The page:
AB - Grassland degradation is a worldwide problem that often leads to substantial loss of soil organic matter (SOM). To estimate the potential for carbon (C) accumulation in degraded grassland soils, we first need to understand how SOM content influences the transformation of plant C and its stabilization within the soil matrix. We conducted a greenhouse experiment using C3 soils with six levels of SOM content; we planted the C4 grass Cleistogenes squarrosa or added its litter to the soils to investigate how SOM content regulates the storage of new soil C derived from litter and roots, the decomposition of extant soil C, and the formation of soil aggregates. We found that with the increase in SOM content, microbial biomass carbon (MBC) and the mineralization of litter C increased. Both the litter addition and planted treatments increased the amount of new C inputs to soil. However, the mineralization of extant soil C was significantly accelerated by the presence of living roots but was not affected by litter addition. Accordingly, the soil C content was significantly higher in the litter addition treatments but was not affected by the planted treatments by the end of the experiment. The soil macroaggregate fraction increased with SOM content and was positively related to MBC. Our experiment suggests that as SOM content increases, plant growth and soil microbial activity increase, which allows microbes to process more plant-derived C and promote new soil C formation. Although long-term field experiments are needed to test the robustness of our findings, our greenhouse experiment suggests that the interactions between SOM content and plant C inputs should be considered when evaluating soil C turnover in degraded grasslands.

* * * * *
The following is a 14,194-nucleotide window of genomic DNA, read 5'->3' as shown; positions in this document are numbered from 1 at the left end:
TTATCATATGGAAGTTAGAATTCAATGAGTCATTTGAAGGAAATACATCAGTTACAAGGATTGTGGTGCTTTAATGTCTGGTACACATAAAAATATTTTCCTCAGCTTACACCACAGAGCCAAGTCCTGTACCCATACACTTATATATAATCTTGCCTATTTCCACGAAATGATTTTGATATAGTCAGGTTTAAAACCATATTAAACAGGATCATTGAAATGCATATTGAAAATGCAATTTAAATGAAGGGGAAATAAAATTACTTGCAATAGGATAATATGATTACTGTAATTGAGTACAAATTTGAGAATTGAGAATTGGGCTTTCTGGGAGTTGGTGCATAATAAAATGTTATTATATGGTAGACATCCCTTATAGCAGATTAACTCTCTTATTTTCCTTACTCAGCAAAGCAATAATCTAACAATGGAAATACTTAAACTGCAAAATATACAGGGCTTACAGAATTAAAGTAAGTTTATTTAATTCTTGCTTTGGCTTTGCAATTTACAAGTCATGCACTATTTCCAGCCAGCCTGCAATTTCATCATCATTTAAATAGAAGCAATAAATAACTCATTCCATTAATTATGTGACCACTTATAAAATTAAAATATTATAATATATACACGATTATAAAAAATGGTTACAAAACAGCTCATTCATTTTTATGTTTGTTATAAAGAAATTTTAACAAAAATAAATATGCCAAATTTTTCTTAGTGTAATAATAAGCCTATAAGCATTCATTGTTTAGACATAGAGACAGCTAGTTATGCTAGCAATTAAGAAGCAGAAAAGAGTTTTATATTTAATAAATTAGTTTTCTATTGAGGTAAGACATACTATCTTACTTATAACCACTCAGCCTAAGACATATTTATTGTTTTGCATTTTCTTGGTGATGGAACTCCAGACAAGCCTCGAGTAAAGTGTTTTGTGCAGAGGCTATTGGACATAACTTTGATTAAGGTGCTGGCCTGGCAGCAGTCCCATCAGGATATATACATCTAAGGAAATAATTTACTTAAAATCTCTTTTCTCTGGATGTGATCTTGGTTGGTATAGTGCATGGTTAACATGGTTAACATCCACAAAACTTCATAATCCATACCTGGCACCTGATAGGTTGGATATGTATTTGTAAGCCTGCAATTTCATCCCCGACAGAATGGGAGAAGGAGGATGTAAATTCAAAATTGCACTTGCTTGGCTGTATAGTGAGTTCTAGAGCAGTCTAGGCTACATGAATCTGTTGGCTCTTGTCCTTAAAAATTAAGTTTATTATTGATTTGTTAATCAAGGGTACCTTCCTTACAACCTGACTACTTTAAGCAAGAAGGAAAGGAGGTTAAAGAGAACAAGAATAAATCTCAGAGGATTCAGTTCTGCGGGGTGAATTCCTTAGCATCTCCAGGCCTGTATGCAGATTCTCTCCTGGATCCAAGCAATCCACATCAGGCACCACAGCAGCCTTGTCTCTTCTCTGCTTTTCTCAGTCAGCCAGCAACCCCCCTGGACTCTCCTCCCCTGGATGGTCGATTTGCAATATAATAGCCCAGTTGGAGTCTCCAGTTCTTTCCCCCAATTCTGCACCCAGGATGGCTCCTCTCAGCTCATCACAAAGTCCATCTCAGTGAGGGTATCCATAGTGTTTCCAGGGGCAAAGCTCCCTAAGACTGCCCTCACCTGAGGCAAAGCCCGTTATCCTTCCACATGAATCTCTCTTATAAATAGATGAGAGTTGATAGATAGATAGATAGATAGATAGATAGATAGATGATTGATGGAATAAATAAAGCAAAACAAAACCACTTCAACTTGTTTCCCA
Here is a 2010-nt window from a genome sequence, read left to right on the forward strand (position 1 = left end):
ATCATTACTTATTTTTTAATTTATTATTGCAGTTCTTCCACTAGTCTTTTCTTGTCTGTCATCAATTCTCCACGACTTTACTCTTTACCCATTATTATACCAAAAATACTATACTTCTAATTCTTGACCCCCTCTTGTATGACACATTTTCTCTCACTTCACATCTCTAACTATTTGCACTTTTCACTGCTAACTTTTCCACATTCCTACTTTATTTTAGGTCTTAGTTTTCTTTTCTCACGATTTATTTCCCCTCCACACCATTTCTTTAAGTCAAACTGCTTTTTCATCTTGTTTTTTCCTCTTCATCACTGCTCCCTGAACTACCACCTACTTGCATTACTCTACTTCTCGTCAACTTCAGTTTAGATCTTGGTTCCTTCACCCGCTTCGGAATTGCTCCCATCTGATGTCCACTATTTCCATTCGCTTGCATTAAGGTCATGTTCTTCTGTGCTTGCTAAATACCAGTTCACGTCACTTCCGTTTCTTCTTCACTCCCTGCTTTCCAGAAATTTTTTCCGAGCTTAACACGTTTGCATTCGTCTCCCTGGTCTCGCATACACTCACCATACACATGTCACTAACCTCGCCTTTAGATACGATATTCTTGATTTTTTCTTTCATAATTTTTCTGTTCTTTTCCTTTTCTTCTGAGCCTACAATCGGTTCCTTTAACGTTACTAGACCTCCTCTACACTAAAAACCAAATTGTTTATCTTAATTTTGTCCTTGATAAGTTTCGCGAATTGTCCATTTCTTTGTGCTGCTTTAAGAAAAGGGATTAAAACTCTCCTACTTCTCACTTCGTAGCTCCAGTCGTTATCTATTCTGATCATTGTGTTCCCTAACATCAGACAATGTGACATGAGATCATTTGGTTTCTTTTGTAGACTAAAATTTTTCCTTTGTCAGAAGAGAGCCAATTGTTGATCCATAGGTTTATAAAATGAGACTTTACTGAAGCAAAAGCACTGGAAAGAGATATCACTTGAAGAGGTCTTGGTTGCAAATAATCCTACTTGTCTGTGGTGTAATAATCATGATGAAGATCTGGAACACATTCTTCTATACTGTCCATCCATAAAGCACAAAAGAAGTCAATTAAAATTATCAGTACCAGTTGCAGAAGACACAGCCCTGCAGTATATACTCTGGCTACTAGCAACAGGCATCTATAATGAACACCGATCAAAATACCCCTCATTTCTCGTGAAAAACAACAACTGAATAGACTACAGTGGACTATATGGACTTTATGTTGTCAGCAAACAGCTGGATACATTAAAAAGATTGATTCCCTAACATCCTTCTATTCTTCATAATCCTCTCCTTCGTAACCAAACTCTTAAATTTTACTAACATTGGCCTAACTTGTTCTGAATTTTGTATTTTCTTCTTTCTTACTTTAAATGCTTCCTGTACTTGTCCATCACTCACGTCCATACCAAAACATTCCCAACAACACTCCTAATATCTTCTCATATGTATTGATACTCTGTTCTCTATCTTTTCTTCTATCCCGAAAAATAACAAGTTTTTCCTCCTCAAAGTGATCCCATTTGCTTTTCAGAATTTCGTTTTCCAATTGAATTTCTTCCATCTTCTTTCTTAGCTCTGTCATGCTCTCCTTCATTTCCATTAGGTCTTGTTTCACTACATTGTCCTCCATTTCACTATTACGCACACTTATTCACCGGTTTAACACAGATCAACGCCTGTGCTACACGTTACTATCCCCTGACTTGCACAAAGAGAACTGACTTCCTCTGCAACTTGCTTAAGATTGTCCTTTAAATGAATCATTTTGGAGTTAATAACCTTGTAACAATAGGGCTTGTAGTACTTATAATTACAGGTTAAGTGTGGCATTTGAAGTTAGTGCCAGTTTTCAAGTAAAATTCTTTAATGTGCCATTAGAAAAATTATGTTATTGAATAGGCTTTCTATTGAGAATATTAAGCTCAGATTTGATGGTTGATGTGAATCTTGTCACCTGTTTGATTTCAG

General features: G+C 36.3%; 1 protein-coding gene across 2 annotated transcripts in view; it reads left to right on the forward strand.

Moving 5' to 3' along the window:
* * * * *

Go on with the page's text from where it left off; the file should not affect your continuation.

KW - soil organic matter content

KW - litter decomposition

KW - soil carbon transformation

KW - soil aggregate

KW - grasslands

KW - microbial biomass

U2 - 10.1007/s10021-018-0227-3

DO - 10.1007/s10021-018-0227-3

M3 - Journal article

VL - 21

SP - 1377

EP - 1389

JO - Ecosystems

JF - Ecosystems

SN - 1432-9840

IS - 7

ER -